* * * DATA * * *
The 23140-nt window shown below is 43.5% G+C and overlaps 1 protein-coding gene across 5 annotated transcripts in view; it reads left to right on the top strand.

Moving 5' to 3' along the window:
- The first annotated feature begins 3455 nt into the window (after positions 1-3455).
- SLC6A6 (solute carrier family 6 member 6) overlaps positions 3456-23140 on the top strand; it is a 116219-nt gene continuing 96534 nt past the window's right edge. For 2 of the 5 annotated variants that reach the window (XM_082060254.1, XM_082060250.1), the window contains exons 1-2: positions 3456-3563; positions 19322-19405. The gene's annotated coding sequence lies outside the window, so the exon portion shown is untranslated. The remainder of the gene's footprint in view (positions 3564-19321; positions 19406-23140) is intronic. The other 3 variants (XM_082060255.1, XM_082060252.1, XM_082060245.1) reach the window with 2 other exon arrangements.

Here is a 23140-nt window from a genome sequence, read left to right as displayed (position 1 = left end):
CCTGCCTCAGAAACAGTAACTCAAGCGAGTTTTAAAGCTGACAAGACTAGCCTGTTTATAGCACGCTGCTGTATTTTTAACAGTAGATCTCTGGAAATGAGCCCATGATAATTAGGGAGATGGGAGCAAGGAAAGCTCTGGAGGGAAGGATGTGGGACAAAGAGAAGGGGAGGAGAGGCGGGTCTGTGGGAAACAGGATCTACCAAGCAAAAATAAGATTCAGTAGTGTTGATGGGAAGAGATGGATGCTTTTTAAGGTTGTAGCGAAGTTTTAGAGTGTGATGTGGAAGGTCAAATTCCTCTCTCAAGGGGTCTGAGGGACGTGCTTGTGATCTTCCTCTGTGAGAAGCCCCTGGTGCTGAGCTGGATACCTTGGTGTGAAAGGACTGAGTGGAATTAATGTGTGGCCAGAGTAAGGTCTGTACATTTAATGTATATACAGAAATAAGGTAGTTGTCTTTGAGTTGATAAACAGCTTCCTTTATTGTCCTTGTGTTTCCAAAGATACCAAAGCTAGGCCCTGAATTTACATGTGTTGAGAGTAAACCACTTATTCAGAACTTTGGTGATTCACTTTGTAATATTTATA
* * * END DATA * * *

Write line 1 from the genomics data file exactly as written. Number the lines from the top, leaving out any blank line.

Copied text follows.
The 23140-nt window shown below is 43.5% G+C and overlaps 1 protein-coding gene across 5 annotated transcripts in view; it reads left to right on the top strand.